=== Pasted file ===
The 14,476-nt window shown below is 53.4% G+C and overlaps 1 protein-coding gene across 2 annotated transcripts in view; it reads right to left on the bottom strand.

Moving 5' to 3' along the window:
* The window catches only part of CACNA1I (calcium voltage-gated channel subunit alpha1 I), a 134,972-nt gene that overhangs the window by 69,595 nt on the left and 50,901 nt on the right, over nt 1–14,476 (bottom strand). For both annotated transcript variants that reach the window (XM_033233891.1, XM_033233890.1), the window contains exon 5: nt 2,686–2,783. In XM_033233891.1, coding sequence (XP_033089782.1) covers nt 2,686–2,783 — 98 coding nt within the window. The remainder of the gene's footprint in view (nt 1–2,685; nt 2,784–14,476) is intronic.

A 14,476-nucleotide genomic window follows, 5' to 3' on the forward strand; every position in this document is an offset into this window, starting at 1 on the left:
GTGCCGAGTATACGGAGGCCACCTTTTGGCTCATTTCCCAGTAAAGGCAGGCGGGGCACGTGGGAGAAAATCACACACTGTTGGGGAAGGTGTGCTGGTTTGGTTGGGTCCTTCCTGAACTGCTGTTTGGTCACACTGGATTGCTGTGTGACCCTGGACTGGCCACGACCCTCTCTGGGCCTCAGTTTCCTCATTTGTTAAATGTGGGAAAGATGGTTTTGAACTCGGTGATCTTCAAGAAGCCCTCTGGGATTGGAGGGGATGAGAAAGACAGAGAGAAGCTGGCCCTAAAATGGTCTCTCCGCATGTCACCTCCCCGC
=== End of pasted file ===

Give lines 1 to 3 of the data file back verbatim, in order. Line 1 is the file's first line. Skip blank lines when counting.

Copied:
The 14,476-nt window shown below is 53.4% G+C and overlaps 1 protein-coding gene across 2 annotated transcripts in view; it reads right to left on the bottom strand.

Moving 5' to 3' along the window:
* The window catches only part of CACNA1I (calcium voltage-gated channel subunit alpha1 I), a 134,972-nt gene that overhangs the window by 69,595 nt on the left and 50,901 nt on the right, over nt 1–14,476 (bottom strand). For both annotated transcript variants that reach the window (XM_033233891.1, XM_033233890.1), the window contains exon 5: nt 2,686–2,783. In XM_033233891.1, coding sequence (XP_033089782.1) covers nt 2,686–2,783 — 98 coding nt within the window. The remainder of the gene's footprint in view (nt 1–2,685; nt 2,784–14,476) is intronic.